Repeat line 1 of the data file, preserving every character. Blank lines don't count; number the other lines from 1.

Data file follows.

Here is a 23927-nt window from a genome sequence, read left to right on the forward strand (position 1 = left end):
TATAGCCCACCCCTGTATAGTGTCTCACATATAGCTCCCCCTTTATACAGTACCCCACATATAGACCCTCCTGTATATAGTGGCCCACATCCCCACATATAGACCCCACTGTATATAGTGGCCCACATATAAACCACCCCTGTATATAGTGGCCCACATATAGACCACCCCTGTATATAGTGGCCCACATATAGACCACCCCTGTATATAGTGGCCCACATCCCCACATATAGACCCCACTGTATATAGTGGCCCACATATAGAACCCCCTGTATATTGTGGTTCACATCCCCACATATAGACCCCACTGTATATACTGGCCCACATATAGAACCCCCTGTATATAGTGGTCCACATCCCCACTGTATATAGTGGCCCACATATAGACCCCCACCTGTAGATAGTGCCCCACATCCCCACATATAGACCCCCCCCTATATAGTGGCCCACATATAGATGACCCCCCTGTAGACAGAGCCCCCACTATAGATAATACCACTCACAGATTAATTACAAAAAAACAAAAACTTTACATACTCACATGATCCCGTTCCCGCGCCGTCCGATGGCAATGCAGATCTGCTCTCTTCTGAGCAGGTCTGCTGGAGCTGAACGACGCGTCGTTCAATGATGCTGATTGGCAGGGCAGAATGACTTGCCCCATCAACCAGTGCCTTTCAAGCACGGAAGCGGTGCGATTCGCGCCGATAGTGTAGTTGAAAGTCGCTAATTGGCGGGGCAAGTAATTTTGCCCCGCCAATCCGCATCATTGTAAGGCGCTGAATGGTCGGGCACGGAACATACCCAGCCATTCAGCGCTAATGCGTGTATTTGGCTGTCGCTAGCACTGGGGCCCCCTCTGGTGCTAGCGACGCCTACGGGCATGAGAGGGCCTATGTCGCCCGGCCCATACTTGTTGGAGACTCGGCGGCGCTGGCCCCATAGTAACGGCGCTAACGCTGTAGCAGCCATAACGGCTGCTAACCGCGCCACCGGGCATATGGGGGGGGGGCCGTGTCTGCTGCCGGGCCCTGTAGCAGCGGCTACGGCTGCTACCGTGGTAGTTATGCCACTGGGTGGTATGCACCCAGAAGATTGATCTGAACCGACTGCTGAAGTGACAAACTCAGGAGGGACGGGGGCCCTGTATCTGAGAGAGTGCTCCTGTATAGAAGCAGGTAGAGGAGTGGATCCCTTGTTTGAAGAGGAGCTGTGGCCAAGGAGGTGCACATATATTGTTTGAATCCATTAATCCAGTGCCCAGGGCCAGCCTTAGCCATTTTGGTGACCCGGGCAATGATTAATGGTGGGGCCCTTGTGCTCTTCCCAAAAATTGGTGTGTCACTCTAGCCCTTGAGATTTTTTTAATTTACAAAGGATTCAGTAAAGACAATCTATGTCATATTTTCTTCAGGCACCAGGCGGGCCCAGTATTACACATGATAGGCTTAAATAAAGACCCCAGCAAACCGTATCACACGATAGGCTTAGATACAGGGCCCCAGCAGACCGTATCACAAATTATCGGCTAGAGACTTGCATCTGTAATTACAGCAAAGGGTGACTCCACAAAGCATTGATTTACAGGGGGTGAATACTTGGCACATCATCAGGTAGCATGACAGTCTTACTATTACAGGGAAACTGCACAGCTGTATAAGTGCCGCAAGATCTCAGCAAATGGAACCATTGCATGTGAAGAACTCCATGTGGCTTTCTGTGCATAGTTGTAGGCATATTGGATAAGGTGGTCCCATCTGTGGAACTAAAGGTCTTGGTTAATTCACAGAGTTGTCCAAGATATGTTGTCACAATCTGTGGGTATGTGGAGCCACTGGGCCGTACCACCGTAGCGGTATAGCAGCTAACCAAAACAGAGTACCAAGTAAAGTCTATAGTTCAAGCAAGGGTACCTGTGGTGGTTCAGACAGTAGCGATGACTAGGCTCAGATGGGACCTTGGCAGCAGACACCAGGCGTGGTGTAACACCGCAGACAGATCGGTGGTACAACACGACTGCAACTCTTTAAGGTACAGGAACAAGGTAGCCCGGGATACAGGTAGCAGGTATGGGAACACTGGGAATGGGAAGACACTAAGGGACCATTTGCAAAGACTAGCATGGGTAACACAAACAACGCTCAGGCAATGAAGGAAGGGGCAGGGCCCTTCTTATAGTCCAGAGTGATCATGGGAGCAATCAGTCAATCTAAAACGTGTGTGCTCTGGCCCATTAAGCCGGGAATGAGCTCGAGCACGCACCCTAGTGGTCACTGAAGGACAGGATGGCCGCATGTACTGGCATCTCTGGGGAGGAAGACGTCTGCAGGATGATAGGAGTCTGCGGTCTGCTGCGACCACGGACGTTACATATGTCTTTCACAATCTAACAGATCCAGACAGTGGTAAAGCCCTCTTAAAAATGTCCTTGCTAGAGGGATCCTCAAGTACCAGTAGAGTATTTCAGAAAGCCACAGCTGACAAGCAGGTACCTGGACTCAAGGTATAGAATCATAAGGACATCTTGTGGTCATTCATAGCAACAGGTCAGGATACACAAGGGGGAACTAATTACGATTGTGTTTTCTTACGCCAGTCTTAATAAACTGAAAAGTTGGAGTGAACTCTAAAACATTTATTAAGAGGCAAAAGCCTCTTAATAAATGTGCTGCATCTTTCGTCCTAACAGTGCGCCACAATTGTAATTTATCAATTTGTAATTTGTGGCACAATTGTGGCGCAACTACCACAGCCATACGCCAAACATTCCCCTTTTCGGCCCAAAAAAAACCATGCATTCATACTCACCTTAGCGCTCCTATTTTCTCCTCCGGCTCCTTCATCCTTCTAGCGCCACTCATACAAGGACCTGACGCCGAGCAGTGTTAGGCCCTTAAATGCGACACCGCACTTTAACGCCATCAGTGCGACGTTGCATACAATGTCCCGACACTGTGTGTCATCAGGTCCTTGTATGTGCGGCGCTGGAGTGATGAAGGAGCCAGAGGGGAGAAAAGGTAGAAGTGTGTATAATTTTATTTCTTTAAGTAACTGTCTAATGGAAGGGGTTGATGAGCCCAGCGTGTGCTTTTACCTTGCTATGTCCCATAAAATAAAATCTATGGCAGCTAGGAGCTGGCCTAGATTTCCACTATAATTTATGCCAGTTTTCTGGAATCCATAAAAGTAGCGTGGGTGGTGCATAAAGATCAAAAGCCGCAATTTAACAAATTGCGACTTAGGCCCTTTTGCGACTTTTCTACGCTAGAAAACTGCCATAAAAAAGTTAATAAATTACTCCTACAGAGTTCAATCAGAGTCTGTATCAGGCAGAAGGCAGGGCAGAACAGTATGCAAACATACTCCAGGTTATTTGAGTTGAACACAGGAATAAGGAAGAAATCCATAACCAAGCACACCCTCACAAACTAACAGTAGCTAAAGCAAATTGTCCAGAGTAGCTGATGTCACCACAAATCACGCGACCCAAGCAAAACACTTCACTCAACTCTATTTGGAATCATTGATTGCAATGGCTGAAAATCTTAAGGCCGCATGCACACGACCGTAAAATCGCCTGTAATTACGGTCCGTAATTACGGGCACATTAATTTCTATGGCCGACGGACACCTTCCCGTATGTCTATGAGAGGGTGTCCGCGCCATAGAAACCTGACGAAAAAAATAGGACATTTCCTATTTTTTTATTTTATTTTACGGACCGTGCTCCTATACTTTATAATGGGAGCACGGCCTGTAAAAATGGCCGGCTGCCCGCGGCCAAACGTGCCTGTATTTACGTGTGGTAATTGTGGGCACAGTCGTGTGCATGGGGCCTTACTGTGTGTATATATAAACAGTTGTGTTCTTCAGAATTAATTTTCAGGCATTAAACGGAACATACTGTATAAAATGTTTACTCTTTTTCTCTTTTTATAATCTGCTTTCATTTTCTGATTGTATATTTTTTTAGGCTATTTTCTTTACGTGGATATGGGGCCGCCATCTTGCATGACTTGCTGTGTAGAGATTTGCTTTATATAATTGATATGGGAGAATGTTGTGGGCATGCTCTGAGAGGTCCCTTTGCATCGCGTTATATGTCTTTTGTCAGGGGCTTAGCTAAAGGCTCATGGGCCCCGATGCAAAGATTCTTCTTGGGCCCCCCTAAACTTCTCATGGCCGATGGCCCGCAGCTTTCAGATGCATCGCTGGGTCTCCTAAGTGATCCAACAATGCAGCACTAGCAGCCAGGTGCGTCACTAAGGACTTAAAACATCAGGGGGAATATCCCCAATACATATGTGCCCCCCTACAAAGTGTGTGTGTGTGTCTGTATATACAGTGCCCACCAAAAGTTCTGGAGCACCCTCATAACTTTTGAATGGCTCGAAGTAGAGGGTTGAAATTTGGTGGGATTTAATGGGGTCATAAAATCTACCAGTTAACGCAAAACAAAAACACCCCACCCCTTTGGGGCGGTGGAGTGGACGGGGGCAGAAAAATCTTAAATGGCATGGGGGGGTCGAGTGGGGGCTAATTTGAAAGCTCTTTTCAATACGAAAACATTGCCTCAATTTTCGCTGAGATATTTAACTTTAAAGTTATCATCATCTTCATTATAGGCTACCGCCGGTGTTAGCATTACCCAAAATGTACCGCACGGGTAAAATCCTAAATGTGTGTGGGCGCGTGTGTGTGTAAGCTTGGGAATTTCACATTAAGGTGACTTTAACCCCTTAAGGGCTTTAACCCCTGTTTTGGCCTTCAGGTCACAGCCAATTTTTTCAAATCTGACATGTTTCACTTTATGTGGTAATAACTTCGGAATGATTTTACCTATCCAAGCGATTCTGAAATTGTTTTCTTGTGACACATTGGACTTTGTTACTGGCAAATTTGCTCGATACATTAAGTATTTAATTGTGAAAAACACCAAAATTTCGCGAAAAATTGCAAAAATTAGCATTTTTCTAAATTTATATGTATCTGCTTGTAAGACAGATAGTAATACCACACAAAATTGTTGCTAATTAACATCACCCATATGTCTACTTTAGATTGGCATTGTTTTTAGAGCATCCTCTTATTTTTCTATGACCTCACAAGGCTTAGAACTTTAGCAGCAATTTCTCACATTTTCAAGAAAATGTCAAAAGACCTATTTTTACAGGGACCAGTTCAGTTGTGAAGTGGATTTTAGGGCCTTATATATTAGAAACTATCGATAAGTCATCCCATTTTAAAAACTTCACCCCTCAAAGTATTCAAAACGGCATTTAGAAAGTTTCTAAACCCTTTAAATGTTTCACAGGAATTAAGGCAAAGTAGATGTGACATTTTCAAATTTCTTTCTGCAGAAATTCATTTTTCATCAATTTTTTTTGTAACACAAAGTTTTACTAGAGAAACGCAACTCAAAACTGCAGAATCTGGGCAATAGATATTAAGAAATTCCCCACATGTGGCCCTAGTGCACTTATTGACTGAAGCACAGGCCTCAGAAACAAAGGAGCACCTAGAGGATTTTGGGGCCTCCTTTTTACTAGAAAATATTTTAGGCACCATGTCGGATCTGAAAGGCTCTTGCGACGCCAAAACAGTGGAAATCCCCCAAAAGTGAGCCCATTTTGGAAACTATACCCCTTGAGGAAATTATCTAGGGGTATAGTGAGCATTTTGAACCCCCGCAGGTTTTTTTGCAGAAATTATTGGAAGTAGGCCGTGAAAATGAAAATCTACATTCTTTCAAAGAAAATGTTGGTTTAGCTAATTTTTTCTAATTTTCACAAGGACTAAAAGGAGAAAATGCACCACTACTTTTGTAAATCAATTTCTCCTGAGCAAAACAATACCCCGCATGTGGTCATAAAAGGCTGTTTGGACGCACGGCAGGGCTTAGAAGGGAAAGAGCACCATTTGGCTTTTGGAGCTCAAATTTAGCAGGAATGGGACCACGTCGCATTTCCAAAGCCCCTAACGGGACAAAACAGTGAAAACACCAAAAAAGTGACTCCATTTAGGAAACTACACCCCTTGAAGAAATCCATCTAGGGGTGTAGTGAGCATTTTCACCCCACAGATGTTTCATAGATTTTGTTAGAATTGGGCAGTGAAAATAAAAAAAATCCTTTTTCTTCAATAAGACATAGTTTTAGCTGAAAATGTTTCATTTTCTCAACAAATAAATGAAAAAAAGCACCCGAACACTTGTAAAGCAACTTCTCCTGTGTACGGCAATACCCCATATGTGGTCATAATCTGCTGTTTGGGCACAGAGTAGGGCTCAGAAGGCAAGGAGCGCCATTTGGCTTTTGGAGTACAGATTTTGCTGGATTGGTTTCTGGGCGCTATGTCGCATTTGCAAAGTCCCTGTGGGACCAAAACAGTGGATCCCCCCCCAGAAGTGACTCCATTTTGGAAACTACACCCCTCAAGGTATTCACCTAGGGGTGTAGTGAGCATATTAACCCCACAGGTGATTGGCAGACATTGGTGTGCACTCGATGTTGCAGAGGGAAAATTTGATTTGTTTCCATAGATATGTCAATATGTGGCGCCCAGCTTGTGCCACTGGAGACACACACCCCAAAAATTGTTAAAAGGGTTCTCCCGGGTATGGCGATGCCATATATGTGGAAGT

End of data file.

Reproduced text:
Here is a 23927-nt window from a genome sequence, read left to right on the forward strand (position 1 = left end):